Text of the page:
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Four Candidates in MO Auditor Race

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The front-runners: Democrat Susan Montee and Republican Sandra Thomas.

By Steve Bell

Kansas City, MO – With current auditor Claire McCaskill bowing out to run for the Senate, the race features a Republican and a Democrat who say they can conduct the office in a nonpartisan manner and a Libertarian and a Progressive who say only someone from a third party can do that.

Both major party candidates are currently county auditors in their home counties. Both favor a balance of financial and performance audits, and both would audit the Missouri Workers' Comp fund, which had never been audited before.
Republican Sandra Thomas, from Smithville would amend the state constitution to so only a CPA could hold the Auditor's office.

Thomas:
"There have been a lot of changes in governmental accounting as well as in individual accounting and private accounting. And in the last few years after Enron and WorldCom and those things it's very important that we have someone who really understands how to audit to manage the people in the auditor's office."

Steve:
Thomas says a state auditor should be proactive.

Thomas:
"Audits are great, but the're after the fact. And so the things that you're looking for are things that can help you be proactive to prevent things in the future."

The Republican candidate says beyond proactivity, there has to be a dollars-spent focus.

Thomas:
"We're going to look at the areas of state government where most of the money is spent - areas like MoDOT, Medicaid, conservation and education. We're also going to be looking at areas where there is a lot of cash like the court systems."

Thomas says she is best qualified to be auditor because she is a CPA, and has won national awards in her job as Platte County auditor. Her Democratic opponent, Susan Montee, who is also a CPA, does not agree that the qualifications for state auditor need to be changed.

Montee:
"I don't think that we should be changing the law to require that. I think that being a CPA indicates that you have the right training for the office, but I know some really fine accountants that never worked in public accounting that would be well-suited to the office as well, and so I don't favor restricting the pool of people who could do this job well."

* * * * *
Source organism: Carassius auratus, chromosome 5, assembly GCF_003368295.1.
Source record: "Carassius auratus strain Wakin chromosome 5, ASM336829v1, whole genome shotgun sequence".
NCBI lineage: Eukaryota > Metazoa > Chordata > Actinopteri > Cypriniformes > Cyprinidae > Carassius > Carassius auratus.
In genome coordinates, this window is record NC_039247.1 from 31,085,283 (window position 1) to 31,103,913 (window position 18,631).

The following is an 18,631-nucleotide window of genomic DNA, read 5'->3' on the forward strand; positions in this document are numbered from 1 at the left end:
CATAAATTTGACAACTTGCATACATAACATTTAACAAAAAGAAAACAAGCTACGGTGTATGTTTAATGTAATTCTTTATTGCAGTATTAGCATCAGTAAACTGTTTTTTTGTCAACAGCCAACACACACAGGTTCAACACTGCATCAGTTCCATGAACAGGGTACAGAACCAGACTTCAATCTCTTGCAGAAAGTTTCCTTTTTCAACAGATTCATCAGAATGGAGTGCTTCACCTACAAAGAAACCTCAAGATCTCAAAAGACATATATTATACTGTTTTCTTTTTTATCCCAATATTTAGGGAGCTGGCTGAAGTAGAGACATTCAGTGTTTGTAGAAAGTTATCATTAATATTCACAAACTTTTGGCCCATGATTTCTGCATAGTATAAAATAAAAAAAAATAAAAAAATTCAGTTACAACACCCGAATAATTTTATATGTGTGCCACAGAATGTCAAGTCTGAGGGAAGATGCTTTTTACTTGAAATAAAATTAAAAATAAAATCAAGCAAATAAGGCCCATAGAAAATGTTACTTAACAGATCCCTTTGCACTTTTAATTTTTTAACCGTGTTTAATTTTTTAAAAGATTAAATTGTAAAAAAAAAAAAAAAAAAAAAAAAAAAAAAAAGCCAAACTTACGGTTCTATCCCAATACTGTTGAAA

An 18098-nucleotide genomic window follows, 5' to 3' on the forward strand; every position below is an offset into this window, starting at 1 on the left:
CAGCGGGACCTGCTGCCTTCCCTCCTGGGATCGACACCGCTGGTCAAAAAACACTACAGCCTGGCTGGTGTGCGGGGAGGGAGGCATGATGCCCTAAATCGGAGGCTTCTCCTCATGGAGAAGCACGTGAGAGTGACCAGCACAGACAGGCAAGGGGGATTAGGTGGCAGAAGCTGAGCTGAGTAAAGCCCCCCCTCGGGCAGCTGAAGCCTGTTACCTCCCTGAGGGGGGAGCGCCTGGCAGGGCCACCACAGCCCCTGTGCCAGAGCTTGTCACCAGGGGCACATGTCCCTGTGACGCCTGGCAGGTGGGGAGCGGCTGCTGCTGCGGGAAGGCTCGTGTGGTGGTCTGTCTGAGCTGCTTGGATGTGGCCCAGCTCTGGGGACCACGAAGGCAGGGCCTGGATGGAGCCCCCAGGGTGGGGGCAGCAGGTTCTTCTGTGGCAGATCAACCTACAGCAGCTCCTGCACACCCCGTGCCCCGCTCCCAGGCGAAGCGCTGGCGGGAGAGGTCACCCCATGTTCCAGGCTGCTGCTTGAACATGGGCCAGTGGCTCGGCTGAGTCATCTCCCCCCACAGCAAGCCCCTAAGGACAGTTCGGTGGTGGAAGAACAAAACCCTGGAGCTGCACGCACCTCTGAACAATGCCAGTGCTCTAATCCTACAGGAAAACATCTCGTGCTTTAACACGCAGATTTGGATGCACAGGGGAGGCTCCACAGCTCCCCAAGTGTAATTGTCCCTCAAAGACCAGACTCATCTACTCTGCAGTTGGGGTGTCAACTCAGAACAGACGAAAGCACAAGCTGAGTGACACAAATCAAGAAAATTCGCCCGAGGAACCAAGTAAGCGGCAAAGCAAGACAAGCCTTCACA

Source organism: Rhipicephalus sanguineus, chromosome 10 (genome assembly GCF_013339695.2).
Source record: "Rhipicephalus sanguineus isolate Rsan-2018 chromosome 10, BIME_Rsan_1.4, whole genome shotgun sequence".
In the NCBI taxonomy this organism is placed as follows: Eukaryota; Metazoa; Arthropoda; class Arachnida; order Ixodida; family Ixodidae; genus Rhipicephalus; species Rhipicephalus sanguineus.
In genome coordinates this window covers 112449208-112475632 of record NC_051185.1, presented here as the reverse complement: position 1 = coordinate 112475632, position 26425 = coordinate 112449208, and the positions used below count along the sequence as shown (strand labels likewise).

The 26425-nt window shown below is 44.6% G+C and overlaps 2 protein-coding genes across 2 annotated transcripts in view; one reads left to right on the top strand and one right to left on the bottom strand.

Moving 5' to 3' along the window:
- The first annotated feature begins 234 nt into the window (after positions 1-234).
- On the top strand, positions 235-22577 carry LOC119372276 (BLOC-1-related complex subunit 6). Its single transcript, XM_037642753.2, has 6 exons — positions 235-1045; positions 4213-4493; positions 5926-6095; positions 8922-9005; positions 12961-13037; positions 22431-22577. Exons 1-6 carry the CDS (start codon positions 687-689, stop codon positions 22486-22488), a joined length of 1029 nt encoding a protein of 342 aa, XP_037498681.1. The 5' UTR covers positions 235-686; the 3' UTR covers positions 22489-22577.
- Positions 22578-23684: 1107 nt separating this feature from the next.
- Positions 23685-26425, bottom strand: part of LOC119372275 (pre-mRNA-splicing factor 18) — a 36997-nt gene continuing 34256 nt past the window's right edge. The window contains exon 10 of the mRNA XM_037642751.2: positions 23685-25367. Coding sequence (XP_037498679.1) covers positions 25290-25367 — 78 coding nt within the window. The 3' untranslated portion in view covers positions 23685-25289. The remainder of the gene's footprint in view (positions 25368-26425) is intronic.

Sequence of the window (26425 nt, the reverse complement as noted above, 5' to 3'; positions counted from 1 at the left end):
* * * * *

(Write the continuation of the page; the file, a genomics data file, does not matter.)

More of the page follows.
Democrat Montee, who is from St. Joseph, says she is the best for the job because she has a qualification in addition to being a CPA.

Montee:
"On top of being an accounting, I'm also an attorney, and there are so many legal issues that hit the auditor's office. So, when I'm elected I'll be the first person to hold both a law degree and a CPA."

Steve:
Montee says the amount of money spent by a department or agency is not the only important criterion for doing an audit. She says MOHELA, the state student loan agency should be audited, as should the safety of schools from "Columbine" type incidents... and those are examples of why a comprehensive list of audits can't be made in advance.

Montee:
"When the incident came up in Joplin, then it's something we just started talking about. We've actually got a plan to audit not just our laws on that, but also the grant programs and other security programs that we have in place. We're calling it the Safe Schoolyards Initiative. And many of the audits that come up and should be looked at immediately are triggered by things that have happened in the state, so we're going to try to be flexible and try to look for the right things at the right time."

Democrat Montee and Republican opponent Thomas agree that audits should be chosen on a non-partisan basis something Progressive Terry Bunker thinks is unlikely if a major-party candidate is elected.

Progressive Party Candidate Terry Bunker and Libertarian Charles Baum.

Bunker:
"I would want to conduct performance audits of state agencies to see if these agencies are responsive to the needs of the average taxpayer in Missouri, or if they are more responsive to the needs of the corporations who all to often fund the two major political parties."

Progressive Party candidate Bunker would also investigate whether last year's Medicaid cuts saved taxpayers any money considering reduced federal funds and absorbing the cost of the uninsured and whether reliance on ethanol in state vehicles is actually more energy efficient than using gasoline, once energy expended to make the ethanol is factored in.

Libertarian candidate Charles Baum was not available for an interview. His web site lists areas of concern as waiting times for Missouri adoptions, accountability for tobacco settlement money, a high uncollected rate for child support and weak state efforts to curb domestic violence.

Susan Montee, Sandra Thomas, Charles Baum and Terry Bunker are on next week's ballot for Missouri State Auditor. Neither third party candidate spent even $1,000 campaigning. As of about two weeks ago, Montee's campaign had about $900,000 including a $500,000 she lent herself. Thomas had about $300,000 including a $150,000 loan from herself.

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